"Queen Mother" Moore

Those who seek temporary security rather than basic liberty deserve neither...

My bones are tired. Not tired of struggling, but tired of oppression.

Our purpose in life is to leave a legacy for our children and our children's children. For this reason, we must correct history that at present denies our humanity and self-respect.
–Queen Mother Moore

Queen Mother Moore was born Audley Moore in New Iberia, Louisiana, and acquired the appellation Queen Mother on her first trip to Ghana, where she attended the funeral of Kwame Nkrumah in 1972. She was in the forefront of the struggle for 77 years.

Her family was scarred by virulent racism. Her great-grandmother was raped by her slave master and her grandfather was lynched. Forced to quit school in the fourth grade, she studied to be a hairdresser to take care of her sisters. In the 1920's, she traveled around the country only to learn that racism was not confined to the South. She finally settled in Harlem where she organized, mobilized and demonstrated against racist oppression and imperialism directed towards Africa and people of African descent. She was locked into perpetual struggle against black oppression at all levels, joining numerous groups and founding a number of her own.

Initially inspired by Marcus Garvey's emphasis on African pride and culture, she waged battle on the Black Nationalist, Communist and Pan-Africanist fronts. In keeping with her credo, "There was nothing left to do but struggle," her list of activities defy enumeration.

Impressed by the Communist Party's role as the vanguard in the defense of the Scottsboro Boys, she joined the party. However, she left when she realized that the party could or would not translate its ideas about black self-determination into action.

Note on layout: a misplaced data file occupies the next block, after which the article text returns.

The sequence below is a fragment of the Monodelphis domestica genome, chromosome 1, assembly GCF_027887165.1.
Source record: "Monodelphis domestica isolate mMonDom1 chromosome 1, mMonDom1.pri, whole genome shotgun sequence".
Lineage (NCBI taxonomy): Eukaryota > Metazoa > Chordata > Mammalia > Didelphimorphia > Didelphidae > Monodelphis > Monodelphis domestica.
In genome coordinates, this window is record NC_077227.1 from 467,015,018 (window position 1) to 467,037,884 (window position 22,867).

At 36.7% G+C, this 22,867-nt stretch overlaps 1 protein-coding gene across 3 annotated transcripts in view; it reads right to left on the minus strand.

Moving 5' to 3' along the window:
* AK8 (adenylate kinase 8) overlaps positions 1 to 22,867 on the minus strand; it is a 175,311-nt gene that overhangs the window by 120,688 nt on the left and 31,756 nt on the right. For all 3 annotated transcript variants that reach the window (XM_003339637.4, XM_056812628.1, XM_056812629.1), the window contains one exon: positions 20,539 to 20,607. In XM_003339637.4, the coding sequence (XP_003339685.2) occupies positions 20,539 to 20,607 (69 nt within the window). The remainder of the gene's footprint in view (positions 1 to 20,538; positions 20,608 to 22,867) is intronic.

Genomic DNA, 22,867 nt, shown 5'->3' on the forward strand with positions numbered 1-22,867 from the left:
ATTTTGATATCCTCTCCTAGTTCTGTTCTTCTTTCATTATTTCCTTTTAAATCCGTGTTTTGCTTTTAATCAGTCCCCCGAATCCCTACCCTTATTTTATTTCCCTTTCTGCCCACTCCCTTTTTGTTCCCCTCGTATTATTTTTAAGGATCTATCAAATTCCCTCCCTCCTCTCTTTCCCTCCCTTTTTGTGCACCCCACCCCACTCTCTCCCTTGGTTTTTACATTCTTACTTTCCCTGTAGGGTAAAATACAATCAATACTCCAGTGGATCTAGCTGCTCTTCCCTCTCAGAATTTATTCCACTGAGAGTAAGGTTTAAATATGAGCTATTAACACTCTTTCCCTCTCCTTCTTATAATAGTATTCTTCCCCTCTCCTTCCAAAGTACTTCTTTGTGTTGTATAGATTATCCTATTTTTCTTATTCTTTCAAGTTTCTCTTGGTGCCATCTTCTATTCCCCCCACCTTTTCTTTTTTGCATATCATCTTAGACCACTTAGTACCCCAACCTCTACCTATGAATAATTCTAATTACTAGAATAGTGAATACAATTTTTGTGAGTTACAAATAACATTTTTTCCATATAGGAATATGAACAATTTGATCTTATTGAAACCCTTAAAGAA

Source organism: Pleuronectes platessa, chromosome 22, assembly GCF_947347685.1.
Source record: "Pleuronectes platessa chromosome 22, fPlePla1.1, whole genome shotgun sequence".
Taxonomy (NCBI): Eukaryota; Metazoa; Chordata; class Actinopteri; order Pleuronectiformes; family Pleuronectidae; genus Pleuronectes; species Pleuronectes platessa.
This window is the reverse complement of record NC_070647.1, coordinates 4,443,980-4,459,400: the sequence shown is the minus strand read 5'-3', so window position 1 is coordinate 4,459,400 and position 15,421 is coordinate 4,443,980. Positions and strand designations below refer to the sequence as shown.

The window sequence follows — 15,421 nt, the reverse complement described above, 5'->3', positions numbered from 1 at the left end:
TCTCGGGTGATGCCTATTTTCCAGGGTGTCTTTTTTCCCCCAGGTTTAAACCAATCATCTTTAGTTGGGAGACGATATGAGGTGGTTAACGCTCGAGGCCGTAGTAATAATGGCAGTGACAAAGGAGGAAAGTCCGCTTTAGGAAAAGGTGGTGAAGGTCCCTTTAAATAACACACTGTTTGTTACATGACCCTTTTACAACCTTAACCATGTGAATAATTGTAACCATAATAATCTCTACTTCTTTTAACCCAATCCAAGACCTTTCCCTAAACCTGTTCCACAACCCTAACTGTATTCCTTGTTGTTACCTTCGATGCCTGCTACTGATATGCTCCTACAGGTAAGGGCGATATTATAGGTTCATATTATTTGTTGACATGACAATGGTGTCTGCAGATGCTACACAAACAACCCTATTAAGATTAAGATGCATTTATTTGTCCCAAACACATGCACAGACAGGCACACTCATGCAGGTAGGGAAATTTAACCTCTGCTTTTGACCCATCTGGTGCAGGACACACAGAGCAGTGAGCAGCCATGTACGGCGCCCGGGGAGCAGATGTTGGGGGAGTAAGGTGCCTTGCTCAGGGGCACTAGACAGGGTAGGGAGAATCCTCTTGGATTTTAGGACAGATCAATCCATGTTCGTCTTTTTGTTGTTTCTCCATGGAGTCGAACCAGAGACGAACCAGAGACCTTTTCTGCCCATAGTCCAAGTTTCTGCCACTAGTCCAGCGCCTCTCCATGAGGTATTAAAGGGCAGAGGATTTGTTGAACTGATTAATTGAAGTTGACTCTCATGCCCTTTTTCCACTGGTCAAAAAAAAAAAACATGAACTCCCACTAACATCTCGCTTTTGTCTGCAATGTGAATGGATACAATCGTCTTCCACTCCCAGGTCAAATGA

In 1955, she joined a small band of activists demanding reparations for slavery and its insidious legacy which has permeated black lives up to this day. During Black History Month 2002, on February 6, the Queen Mother Moore Reparations Resolution for Descendants of Enslaved Africans in New York City bill was submitted to the City Council.

Spanning an era from the heyday of Marcus Garvey to the second coming of Nelson Mandela, our Warrior Queen waged war on the hydra of black oppression whenever it raised an ugly head. It can definitely be said, in deference to Mandela, that the struggle was truly her life.
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Black Women in America: An Historical Encyclopedia, Darlene Hine, Elsa Barkley Brown and Rosalyn Terborg-Penn (eds.), Indiana University Press, 1994.
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The Black Scholar (interview), Issue 4, March-April, 1973.
Book of Black Heroes: Great Women in the Struggle, Toyomi Igus (ed.), Just Us Books, 1991.
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I Dream a World: Portraits of Black Women Who Changed America, Brian Lanker. Stewart, Tabori and Chang, 1989.
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Buy it in paperback: Amazon.com | Amazon.ca
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